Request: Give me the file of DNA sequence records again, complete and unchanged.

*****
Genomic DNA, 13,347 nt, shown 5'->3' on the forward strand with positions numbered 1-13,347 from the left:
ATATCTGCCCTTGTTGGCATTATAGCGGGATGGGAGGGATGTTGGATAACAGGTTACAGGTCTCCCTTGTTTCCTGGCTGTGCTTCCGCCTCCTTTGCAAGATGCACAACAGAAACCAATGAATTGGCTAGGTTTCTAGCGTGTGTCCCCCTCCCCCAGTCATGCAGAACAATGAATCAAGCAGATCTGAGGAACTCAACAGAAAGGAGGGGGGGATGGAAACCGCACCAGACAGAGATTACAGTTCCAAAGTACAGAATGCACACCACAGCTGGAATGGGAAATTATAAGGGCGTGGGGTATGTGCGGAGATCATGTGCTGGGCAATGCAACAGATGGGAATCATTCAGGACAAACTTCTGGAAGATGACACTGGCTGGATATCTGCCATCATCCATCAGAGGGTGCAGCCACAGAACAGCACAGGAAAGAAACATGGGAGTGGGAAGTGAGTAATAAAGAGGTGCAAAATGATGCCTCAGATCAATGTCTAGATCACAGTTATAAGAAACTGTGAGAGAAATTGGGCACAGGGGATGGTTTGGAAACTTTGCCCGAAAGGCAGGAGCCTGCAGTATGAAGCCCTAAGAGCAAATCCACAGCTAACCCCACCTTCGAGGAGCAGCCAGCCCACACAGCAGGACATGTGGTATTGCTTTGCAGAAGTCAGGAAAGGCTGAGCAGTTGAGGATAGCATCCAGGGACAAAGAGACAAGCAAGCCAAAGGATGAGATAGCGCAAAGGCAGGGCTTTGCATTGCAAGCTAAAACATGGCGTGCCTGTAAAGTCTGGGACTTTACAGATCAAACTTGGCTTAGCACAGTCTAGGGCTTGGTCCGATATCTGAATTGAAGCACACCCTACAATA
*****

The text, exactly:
Genomic DNA, 13,347 nt, shown 5'->3' on the forward strand with positions numbered 1-13,347 from the left:
ATATCTGCCCTTGTTGGCATTATAGCGGGATGGGAGGGATGTTGGATAACAGGTTACAGGTCTCCCTTGTTTCCTGGCTGTGCTTCCGCCTCCTTTGCAAGATGCACAACAGAAACCAATGAATTGGCTAGGTTTCTAGCGTGTGTCCCCCTCCCCCAGTCATGCAGAACAATGAATCAAGCAGATCTGAGGAACTCAACAGAAAGGAGGGGGGGATGGAAACCGCACCAGACAGAGATTACAGTTCCAAAGTACAGAATGCACACCACAGCTGGAATGGGAAATTATAAGGGCGTGGGGTATGTGCGGAGATCATGTGCTGGGCAATGCAACAGATGGGAATCATTCAGGACAAACTTCTGGAAGATGACACTGGCTGGATATCTGCCATCATCCATCAGAGGGTGCAGCCACAGAACAGCACAGGAAAGAAACATGGGAGTGGGAAGTGAGTAATAAAGAGGTGCAAAATGATGCCTCAGATCAATGTCTAGATCACAGTTATAAGAAACTGTGAGAGAAATTGGGCACAGGGGATGGTTTGGAAACTTTGCCCGAAAGGCAGGAGCCTGCAGTATGAAGCCCTAAGAGCAAATCCACAGCTAACCCCACCTTCGAGGAGCAGCCAGCCCACACAGCAGGACATGTGGTATTGCTTTGCAGAAGTCAGGAAAGGCTGAGCAGTTGAGGATAGCATCCAGGGACAAAGAGACAAGCAAGCCAAAGGATGAGATAGCGCAAAGGCAGGGCTTTGCATTGCAAGCTAAAACATGGCGTGCCTGTAAAGTCTGGGACTTTACAGATCAAACTTGGCTTAGCACAGTCTAGGGCTTGGTCCGATATCTGAATTGAAGCACACCCTACAATA